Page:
Meditation of a Dying German Officer

Ich sterbe. . . . Life ebbs with an easy flow
and I've no anguish now. This failing light
is the world's light: it dies like a lamp
flickering for want of oil. When the last jump comes
and the axe-head blackness slips through flesh
that welcomes it with open but unquivering lips
then I shall be one with the Unknown
this Nothing which Heinrich made his argument
for God's existence: a concept beyond the mind's reach.
But why embody the Unknown: why give to God
anything but essence, intangible, invisible, inert?
The world is full of solid creatures — these
are the mind's material, these we must mould
into images, idols to worship and obey:
The Father and the Flag, and the wide Empire
of our creative hands. I have seen
the heart of Europe send its beating blood
like a blush over the world's pallid sphere
calling it to one life, one order and one living.
For that dream I've given my life and to the last
fought its listless enemies. Now Chaos intervenes
and I leave not gladly but with harsh disdain
a world too strong in folly for the bliss of dreams.

I fought with gladness. When others cursed the day
this stress was loosed
and men were driven into camps, to follow
with wonder, woe, or base delirium
the voiceless yet incessant surge
then I exulted: but with not more
than a nostril's distension, an eager eye
and fast untiring step.
The first week
I crossed the Fatherland, to take my place
in the swift-wing'd swoop that all but ended
the assay in one wild and agile venture.
I was blooded then, but the wound
seared in the burning circlet of my spirit
served only to temper courage
with scorn of action's outcome.
Blooded but not beaten I left the ranks
to be a leader. Four years
I have lived in the ecstasy of battle.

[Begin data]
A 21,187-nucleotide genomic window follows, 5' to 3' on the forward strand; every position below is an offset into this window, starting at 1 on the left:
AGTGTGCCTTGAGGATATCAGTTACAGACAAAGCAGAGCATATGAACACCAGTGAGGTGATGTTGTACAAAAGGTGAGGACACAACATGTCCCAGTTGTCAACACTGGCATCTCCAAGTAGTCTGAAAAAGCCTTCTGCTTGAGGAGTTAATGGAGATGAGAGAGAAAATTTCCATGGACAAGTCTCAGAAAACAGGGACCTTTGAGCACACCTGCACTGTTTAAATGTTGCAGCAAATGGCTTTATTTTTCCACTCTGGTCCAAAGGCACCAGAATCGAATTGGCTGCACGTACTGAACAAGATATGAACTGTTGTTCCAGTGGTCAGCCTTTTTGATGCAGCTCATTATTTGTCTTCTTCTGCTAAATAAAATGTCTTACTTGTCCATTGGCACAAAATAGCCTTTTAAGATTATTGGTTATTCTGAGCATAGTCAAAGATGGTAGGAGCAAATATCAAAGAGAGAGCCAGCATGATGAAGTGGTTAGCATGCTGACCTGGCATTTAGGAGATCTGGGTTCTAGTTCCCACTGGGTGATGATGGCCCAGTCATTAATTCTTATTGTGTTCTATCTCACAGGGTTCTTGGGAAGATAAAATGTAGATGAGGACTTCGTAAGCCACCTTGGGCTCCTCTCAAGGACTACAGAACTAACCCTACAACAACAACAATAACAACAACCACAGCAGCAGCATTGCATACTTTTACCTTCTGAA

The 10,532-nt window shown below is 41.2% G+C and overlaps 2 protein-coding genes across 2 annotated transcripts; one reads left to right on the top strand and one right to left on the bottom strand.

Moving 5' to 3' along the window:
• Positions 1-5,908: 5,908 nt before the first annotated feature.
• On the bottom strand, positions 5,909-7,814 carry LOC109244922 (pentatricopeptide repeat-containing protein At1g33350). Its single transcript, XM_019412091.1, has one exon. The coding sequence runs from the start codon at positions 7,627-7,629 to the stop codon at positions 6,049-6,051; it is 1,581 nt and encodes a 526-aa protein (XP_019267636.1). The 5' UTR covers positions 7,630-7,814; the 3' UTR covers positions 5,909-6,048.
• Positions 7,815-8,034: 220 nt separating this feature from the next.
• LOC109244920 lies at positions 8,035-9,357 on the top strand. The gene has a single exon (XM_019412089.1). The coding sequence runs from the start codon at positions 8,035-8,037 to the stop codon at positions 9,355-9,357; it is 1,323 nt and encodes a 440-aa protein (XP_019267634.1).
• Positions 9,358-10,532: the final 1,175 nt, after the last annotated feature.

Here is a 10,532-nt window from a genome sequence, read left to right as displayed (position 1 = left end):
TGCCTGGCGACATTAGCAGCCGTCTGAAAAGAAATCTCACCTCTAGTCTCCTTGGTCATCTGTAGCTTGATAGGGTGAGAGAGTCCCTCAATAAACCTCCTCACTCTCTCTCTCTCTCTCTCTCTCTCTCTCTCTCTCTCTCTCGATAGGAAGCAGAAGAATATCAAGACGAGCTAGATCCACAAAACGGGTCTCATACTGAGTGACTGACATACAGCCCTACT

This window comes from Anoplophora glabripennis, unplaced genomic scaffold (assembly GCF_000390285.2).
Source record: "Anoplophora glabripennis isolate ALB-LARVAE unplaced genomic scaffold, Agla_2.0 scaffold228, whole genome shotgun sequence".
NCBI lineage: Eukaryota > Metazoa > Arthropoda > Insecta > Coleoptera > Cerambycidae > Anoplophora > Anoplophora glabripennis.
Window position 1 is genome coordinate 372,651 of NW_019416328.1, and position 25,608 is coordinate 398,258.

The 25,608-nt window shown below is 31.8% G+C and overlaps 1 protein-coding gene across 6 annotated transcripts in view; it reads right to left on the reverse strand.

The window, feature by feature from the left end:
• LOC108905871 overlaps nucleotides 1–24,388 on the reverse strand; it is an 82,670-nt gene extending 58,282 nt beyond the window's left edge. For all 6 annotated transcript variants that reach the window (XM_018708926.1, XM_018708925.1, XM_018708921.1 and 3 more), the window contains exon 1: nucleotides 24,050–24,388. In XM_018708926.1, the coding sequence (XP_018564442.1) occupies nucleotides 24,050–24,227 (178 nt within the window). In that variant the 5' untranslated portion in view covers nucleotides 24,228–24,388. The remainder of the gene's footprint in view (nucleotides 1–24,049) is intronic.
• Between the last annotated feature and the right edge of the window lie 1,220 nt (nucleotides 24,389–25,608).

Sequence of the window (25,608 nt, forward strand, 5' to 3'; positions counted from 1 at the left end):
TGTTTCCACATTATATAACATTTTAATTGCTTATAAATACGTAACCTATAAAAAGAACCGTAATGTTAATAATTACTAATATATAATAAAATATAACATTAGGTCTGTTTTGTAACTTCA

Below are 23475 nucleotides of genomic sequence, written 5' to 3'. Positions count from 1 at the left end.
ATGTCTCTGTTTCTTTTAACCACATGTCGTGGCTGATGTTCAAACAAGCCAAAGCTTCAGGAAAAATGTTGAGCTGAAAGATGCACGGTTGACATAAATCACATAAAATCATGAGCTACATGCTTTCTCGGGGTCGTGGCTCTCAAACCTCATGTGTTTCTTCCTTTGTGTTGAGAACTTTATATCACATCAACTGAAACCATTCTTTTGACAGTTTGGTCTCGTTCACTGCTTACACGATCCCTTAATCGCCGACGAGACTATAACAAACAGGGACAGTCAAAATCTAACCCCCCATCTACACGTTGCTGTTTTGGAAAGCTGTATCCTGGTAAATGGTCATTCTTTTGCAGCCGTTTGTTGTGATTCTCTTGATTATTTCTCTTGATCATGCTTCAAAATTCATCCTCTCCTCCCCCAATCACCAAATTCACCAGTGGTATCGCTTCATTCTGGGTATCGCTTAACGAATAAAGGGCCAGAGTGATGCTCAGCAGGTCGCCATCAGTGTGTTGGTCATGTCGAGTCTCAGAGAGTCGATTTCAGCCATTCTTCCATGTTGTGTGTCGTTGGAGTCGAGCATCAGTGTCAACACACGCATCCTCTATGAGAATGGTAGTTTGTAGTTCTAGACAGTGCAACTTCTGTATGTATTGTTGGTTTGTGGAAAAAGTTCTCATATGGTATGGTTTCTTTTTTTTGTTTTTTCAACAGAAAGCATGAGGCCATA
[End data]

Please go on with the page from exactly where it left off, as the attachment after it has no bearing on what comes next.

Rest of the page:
The throbbing of guns, growing yearly,
has been drum music to my ears
the crash of shells the thrill of cymbals
bayonets fiddlers' bows and the crack of rifles
plucked harp strings. Now the silence
is unholy. Death has no deeper horror
than diminishing sound — ears that strain
for the melody of action, hear
only the empty silence of retreating life.
Darkness will be kinder.

But still I hear a distant gunfire, stirring in my ear die —
like a weary humming nerve. I will cling to that sound
and on its widening wave
lapse into eternity. Heinrich, are you near?
Best friend, but false to my faith
would you die doubtfully with so calm a gaze?
Mind above battles, does your heart resign
love of the Fatherland in this hour of woe?
No drum will beat in your dying ears, and your God
will meet you with a cold embrace.
The void is icy: your Abstraction
freezes the blood at death: no calm
bound in such a barren law. The bond between
two human hearts is richer. Love can seal
the anguish'd ventricles with subtle fire
and make life end in peace, in love
the love we shared in all this strife.
Heinrich, your God has not this power, or he would heal
the world's wounds and create the empire
now left in the defeated hands of men.